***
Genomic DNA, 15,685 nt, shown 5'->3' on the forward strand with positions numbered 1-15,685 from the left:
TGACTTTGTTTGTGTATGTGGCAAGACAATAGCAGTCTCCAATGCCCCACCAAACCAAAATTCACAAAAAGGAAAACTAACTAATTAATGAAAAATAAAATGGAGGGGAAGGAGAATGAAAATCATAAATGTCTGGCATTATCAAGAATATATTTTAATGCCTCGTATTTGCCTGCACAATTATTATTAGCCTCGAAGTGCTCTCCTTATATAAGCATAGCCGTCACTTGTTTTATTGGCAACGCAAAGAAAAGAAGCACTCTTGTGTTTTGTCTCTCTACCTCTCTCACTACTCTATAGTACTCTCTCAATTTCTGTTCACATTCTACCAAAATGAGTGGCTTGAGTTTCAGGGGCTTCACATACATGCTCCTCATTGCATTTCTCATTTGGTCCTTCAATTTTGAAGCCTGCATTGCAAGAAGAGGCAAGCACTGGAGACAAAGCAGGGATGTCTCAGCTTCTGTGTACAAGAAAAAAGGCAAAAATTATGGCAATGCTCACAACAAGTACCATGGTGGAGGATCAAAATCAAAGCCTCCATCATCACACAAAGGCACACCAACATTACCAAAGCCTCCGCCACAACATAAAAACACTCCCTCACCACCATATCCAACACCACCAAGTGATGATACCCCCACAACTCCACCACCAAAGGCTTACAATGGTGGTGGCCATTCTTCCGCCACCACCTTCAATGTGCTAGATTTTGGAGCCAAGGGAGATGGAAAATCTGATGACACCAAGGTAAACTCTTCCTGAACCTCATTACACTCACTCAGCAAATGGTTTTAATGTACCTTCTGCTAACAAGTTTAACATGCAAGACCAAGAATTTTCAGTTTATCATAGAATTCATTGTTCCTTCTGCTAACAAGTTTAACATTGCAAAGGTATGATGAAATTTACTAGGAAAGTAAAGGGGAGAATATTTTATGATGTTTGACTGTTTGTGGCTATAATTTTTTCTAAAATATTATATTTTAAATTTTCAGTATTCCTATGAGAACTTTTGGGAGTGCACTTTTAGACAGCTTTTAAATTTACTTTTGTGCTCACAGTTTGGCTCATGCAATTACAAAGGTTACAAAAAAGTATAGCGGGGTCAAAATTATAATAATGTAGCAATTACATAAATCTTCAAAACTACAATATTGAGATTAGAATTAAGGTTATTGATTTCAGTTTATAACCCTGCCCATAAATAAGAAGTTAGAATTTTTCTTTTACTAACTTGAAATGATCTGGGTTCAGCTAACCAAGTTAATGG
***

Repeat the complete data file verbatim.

Genomic DNA, 15,685 nt, shown 5'->3' on the forward strand with positions numbered 1-15,685 from the left:
TGACTTTGTTTGTGTATGTGGCAAGACAATAGCAGTCTCCAATGCCCCACCAAACCAAAATTCACAAAAAGGAAAACTAACTAATTAATGAAAAATAAAATGGAGGGGAAGGAGAATGAAAATCATAAATGTCTGGCATTATCAAGAATATATTTTAATGCCTCGTATTTGCCTGCACAATTATTATTAGCCTCGAAGTGCTCTCCTTATATAAGCATAGCCGTCACTTGTTTTATTGGCAACGCAAAGAAAAGAAGCACTCTTGTGTTTTGTCTCTCTACCTCTCTCACTACTCTATAGTACTCTCTCAATTTCTGTTCACATTCTACCAAAATGAGTGGCTTGAGTTTCAGGGGCTTCACATACATGCTCCTCATTGCATTTCTCATTTGGTCCTTCAATTTTGAAGCCTGCATTGCAAGAAGAGGCAAGCACTGGAGACAAAGCAGGGATGTCTCAGCTTCTGTGTACAAGAAAAAAGGCAAAAATTATGGCAATGCTCACAACAAGTACCATGGTGGAGGATCAAAATCAAAGCCTCCATCATCACACAAAGGCACACCAACATTACCAAAGCCTCCGCCACAACATAAAAACACTCCCTCACCACCATATCCAACACCACCAAGTGATGATACCCCCACAACTCCACCACCAAAGGCTTACAATGGTGGTGGCCATTCTTCCGCCACCACCTTCAATGTGCTAGATTTTGGAGCCAAGGGAGATGGAAAATCTGATGACACCAAGGTAAACTCTTCCTGAACCTCATTACACTCACTCAGCAAATGGTTTTAATGTACCTTCTGCTAACAAGTTTAACATGCAAGACCAAGAATTTTCAGTTTATCATAGAATTCATTGTTCCTTCTGCTAACAAGTTTAACATTGCAAAGGTATGATGAAATTTACTAGGAAAGTAAAGGGGAGAATATTTTATGATGTTTGACTGTTTGTGGCTATAATTTTTTCTAAAATATTATATTTTAAATTTTCAGTATTCCTATGAGAACTTTTGGGAGTGCACTTTTAGACAGCTTTTAAATTTACTTTTGTGCTCACAGTTTGGCTCATGCAATTACAAAGGTTACAAAAAAGTATAGCGGGGTCAAAATTATAATAATGTAGCAATTACATAAATCTTCAAAACTACAATATTGAGATTAGAATTAAGGTTATTGATTTCAGTTTATAACCCTGCCCATAAATAAGAAGTTAGAATTTTTCTTTTACTAACTTGAAATGATCTGGGTTCAGCTAACCAAGTTAATGG